Washington: Therapies to reverse blindness caused by common retinal diseases such as macular degeneration and retinitis pigmentosa could soon be on the anvil, thanks to cutting-edge stem cell technology developed to correct a genetic defect present in a rare blinding disorder.
A team of scientists from the University of Wisconsin-Madison used a recently developed technology to generate induced pluripotent stem cells from a human patient with an uncommon inherited eye disease known as gyrate atrophy.
This disorder affects retinal pigment epithelium (RPE) cells, the cells critical to the support of the retina``s photoreceptor cells, which function in the transmission of messages from the retina to parts of the brain that interpret images.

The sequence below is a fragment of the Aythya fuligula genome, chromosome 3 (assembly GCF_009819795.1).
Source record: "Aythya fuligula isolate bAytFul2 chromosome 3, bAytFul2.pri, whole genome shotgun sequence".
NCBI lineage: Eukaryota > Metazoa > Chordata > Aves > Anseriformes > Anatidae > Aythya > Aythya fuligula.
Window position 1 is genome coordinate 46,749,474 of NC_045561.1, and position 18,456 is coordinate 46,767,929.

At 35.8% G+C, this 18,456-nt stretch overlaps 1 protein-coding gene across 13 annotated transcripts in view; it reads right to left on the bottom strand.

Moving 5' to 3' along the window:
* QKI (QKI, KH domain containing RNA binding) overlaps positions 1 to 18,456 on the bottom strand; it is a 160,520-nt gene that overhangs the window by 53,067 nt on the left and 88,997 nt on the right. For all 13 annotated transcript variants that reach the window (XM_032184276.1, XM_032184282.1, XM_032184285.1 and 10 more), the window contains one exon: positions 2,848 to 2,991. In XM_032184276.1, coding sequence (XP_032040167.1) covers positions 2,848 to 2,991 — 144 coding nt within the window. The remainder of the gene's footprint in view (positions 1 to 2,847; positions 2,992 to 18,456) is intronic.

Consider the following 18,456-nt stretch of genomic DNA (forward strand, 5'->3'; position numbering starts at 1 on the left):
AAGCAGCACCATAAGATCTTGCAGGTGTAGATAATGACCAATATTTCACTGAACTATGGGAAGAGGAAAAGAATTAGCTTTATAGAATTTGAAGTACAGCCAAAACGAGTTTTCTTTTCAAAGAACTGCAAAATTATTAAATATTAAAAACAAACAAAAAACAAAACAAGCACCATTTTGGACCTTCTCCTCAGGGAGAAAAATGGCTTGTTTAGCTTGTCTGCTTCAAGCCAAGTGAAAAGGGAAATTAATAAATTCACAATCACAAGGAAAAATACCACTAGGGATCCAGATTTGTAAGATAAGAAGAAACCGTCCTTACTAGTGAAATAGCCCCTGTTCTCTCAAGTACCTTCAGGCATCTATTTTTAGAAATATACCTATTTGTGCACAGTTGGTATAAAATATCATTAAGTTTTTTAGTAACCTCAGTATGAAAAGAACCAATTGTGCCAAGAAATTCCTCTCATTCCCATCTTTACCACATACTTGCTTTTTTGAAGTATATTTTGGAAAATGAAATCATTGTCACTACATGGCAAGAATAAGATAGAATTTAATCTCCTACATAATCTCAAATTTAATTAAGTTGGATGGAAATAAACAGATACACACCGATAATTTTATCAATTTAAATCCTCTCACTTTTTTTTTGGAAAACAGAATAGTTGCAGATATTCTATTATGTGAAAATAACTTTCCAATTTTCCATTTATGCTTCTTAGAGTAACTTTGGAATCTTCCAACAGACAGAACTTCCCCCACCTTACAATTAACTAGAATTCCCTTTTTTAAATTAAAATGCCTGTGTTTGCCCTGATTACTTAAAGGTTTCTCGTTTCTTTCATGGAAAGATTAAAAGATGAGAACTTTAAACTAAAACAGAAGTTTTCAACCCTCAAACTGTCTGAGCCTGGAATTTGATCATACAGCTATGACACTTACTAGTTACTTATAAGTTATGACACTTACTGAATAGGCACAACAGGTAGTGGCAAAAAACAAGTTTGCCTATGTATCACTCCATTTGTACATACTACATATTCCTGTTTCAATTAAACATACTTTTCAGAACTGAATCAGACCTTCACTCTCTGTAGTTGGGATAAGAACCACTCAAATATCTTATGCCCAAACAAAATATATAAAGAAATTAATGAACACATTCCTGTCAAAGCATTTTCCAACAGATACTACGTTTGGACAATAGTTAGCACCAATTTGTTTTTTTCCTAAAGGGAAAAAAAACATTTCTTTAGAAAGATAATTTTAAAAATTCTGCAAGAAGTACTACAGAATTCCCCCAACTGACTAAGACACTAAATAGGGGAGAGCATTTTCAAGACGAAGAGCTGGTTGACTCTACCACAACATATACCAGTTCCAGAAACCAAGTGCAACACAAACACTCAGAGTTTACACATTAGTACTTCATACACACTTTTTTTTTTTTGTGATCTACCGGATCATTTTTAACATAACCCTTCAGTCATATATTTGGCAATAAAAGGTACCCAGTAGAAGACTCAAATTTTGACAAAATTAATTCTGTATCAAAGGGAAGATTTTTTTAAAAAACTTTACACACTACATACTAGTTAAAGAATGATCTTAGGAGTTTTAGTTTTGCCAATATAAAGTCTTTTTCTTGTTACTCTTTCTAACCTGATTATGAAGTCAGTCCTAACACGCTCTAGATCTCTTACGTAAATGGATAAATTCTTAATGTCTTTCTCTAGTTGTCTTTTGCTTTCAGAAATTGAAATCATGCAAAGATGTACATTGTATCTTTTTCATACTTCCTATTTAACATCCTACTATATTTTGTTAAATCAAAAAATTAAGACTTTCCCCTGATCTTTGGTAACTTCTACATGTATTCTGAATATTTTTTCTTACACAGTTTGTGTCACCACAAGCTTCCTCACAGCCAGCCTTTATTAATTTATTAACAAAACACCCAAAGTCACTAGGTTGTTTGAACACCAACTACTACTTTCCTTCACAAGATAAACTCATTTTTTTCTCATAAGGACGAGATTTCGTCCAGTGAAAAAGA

"When we generate iPS cells, correct the gene defect that is responsible for this disease, and guide these stem cells to become RPE cells, these RPE cells functioned normally," said lead study author cell biologist Jason Meyer, Ph.D., assistant professor of biology in the School of Science at Indiana University-Purdue University Indianapolis.
“This is exciting because it demonstrates we can fix something that is out of order. It also supports our belief that in the future, one might be able to use this approach for replacement of cells lost or malfunctioning due to other more common diseases of the retina," she added.
Researchers are hopeful that once the gene defect responsible for a blinding disorder is corrected in iPS cells, these cells may be able to restore vision.
The study appeared in an online publication of the journal Stem Cells.